Article Link: Read it at Eater here
Originally Posted: August, 2020
NYC health inspectors are making the rounds at restaurants with ‘modified’ check-ins
The New York City department of health has brought back a “modified” version of its restaurant and bar inspections, according to the NYC Hospitality Alliance, a group that represents thousands of local restaurants. The inspections process has been slightly adapted for the COVID-19 pandemic and will primarily check for conditions most associated with food-borne illness, pest conditions, and compliance with the city’s COVID-19 guidelines. Inspections themselves will be slightly shorter, and restaurants will be notified about the timeframe of an upcoming inspection ahead of time.
The goal of the inspections is to educate, rather than punish restaurants and bars, according to the NYC Hospitality Alliance, though the city’s enforcement of outdoor drinking and outdoor dining guidelines so far may be reason for pause. City inspectors have been instructed to educate restaurant owners before issuing summonses or letter grades. If hazardous conditions are observed in the restaurant, however, or if restaurant staff interfere with the inspection, city officials can issue summonses, temporarily close the restaurant, or take further action. The NYC department of health will notify restaurants before resuming normal inspections.
Two Chinatown fundraisers support small business owners and restaurants
Many restaurants in Chinatown are now open for outdoor dining, though that pivot took slightly longer than other parts of the city, given that the neighborhood was among the hardest hit by the pandemic early on.
To support Chinatown’s reopening, local residents and small business owners have organized fundraisers for historic and newly opened restaurants in the neighborhood. Joanne Kwong, owner of the city’s historic Pearl River Mart, is selling a new line of street-wear and merchandise that features artwork from Chinatown institutions like Jing Fong, Hop Kee, Nom Wah, Kopitiam, Fong On, Chinatown Ice Cream Factory, and Xi’an Famous Foods. The merch collection can be purchased at Pearl River Mart or from its online store, with 100 percent of proceeds going to participating restaurants.
Separately, local group Send Chinatown Love is organizing a neighborhood food crawl for the month of September to highlight reopened restaurants, bakeries, and cafes in the neighborhood.
In other news
— The city’s food halls continue to expand their outdoor dining options. Malibu Farm and Cobble and Co. have reopened for outdoor dining at the Seaport District, according to a spokesperson for the development. Meanwhile, Chelsea Market has set-up more than 115 outdoor tables to support its 17 vendors that are open for takeout and outdoor dining right now.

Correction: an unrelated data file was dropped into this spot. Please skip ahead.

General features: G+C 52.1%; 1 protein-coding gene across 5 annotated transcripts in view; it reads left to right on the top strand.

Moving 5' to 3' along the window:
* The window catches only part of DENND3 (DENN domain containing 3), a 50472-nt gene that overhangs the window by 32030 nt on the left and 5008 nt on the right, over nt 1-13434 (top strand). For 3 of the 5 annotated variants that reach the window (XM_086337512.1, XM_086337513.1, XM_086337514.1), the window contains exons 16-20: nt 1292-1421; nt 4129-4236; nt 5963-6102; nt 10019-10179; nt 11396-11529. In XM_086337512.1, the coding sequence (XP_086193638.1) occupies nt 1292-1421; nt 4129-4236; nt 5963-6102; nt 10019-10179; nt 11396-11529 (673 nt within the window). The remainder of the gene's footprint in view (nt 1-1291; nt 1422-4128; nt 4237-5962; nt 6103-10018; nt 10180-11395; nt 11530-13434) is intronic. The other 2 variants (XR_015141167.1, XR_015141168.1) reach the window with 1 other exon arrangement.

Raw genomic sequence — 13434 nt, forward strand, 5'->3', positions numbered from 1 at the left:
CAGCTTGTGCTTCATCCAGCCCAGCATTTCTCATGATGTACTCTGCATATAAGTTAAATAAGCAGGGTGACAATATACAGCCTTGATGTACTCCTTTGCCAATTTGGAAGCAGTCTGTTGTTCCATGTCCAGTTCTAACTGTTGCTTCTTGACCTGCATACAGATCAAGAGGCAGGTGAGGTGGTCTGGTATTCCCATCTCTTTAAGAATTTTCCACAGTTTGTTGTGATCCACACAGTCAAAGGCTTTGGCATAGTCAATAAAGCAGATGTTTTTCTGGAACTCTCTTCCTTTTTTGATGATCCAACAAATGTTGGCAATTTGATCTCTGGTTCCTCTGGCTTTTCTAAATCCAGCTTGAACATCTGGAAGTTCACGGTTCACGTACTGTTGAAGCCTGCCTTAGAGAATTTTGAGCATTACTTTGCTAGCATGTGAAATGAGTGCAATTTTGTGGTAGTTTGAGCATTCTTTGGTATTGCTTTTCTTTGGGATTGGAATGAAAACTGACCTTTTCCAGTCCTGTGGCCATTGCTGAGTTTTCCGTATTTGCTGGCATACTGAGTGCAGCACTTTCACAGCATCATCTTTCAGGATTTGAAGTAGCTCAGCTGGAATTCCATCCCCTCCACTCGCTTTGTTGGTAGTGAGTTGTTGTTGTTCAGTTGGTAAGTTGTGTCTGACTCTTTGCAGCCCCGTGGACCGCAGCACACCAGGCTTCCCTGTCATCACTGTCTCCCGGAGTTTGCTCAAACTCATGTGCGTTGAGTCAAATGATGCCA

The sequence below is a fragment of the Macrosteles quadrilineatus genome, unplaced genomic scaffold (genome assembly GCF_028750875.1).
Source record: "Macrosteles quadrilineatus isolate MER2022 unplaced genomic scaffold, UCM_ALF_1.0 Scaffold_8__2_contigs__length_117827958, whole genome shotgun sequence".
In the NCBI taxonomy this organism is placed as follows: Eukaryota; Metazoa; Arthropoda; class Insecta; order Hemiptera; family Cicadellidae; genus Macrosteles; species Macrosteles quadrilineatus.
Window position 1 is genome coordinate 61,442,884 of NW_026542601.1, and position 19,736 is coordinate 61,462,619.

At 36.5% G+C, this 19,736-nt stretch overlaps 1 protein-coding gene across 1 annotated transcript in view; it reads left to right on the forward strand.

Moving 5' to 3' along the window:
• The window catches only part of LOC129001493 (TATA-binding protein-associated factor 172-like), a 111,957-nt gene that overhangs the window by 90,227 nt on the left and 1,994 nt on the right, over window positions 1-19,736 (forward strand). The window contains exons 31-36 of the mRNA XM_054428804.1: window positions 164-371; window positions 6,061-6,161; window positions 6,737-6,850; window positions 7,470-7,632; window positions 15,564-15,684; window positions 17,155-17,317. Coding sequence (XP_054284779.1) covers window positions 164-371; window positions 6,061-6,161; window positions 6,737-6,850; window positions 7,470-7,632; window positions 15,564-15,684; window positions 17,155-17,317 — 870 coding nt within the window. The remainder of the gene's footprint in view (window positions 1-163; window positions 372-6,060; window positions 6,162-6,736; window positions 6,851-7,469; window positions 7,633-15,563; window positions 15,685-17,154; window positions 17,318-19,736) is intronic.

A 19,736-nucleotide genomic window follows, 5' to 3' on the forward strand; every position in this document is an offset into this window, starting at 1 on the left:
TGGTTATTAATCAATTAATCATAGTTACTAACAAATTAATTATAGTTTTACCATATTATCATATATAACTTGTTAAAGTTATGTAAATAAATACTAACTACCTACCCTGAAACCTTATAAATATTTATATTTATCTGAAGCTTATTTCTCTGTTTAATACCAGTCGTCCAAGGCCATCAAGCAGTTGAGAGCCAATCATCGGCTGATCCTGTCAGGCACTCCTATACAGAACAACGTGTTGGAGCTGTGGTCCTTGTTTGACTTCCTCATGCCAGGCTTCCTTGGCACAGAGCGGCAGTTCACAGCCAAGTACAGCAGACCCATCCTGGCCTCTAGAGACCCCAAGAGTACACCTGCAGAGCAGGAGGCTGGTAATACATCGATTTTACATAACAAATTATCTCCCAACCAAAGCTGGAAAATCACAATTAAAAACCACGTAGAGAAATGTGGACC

— On Wednesday, August 26, Harlem restaurants will host a neighborhood food crawl. The $25 tickets include one appetizer and one cocktail from each of the eight participating restaurants, which include Lolo’s Seafood Shack and Vinateria.
— Another Michelin-starred restaurant has opened its doors for outdoor dining in New York City. The one-star Bâtard is now open for takeout and delivery from 4 p.m. to 9 p.m. and outdoor dining starts an hour later than that. Reservations available.
— Francesca Cheney’s vegan cafe Sol Sips has moved to a new location at 276 Knickerbocker Avenue, across from Maria Hernandez Park, open from 1 p.m. to 8 p.m. daily. On August 26, the restaurant will unveil a new vegan nacho dish, made with refried beans and coconut-based cheese.
— Parcelle, the Manhattan wine shop and hospitality group behind Charlie Bird and Pasquale Jones, is teaming up with Soho’s West-bourne on California wine and snack bundles. Deliveries available to New York City, Long Island, and Connecticut.
— Caracas Arepa Bar is hiring a dishwasher to work 30 to 35 hours a week at its Williamsburg restaurant, located at 291 Grand Street, between Havemeyer and Roebling Streets. Direct message the restaurant on Instagram to apply.
— Outdoor diners are supposed to wear masks except when they’re eating or drinking. But nobody does.